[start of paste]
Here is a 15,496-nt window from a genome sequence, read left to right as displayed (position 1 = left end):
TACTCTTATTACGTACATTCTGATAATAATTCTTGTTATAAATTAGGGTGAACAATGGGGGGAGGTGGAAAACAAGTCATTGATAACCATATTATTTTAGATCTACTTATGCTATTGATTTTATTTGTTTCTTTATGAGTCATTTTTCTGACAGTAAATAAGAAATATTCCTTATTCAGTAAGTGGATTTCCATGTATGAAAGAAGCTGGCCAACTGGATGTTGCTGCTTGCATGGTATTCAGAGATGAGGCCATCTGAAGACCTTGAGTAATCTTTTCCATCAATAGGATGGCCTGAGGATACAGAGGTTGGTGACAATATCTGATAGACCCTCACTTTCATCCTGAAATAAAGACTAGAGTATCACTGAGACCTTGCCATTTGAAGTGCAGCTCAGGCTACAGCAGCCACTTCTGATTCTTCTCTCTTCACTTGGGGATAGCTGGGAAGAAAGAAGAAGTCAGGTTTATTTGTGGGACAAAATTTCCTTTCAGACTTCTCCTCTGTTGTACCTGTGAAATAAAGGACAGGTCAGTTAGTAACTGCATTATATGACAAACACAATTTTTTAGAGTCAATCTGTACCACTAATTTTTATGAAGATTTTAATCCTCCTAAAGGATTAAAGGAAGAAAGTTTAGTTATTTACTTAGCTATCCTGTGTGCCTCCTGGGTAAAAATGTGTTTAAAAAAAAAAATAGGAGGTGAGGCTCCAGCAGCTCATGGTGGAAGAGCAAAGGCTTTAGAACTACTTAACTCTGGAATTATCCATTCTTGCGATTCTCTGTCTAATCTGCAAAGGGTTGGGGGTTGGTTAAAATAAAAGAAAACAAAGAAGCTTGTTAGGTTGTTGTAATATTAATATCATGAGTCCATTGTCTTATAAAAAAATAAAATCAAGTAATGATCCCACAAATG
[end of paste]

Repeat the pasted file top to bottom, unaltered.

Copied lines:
Here is a 15,496-nt window from a genome sequence, read left to right as displayed (position 1 = left end):
TACTCTTATTACGTACATTCTGATAATAATTCTTGTTATAAATTAGGGTGAACAATGGGGGGAGGTGGAAAACAAGTCATTGATAACCATATTATTTTAGATCTACTTATGCTATTGATTTTATTTGTTTCTTTATGAGTCATTTTTCTGACAGTAAATAAGAAATATTCCTTATTCAGTAAGTGGATTTCCATGTATGAAAGAAGCTGGCCAACTGGATGTTGCTGCTTGCATGGTATTCAGAGATGAGGCCATCTGAAGACCTTGAGTAATCTTTTCCATCAATAGGATGGCCTGAGGATACAGAGGTTGGTGACAATATCTGATAGACCCTCACTTTCATCCTGAAATAAAGACTAGAGTATCACTGAGACCTTGCCATTTGAAGTGCAGCTCAGGCTACAGCAGCCACTTCTGATTCTTCTCTCTTCACTTGGGGATAGCTGGGAAGAAAGAAGAAGTCAGGTTTATTTGTGGGACAAAATTTCCTTTCAGACTTCTCCTCTGTTGTACCTGTGAAATAAAGGACAGGTCAGTTAGTAACTGCATTATATGACAAACACAATTTTTTAGAGTCAATCTGTACCACTAATTTTTATGAAGATTTTAATCCTCCTAAAGGATTAAAGGAAGAAAGTTTAGTTATTTACTTAGCTATCCTGTGTGCCTCCTGGGTAAAAATGTGTTTAAAAAAAAAAATAGGAGGTGAGGCTCCAGCAGCTCATGGTGGAAGAGCAAAGGCTTTAGAACTACTTAACTCTGGAATTATCCATTCTTGCGATTCTCTGTCTAATCTGCAAAGGGTTGGGGGTTGGTTAAAATAAAAGAAAACAAAGAAGCTTGTTAGGTTGTTGTAATATTAATATCATGAGTCCATTGTCTTATAAAAAAATAAAATCAAGTAATGATCCCACAAATG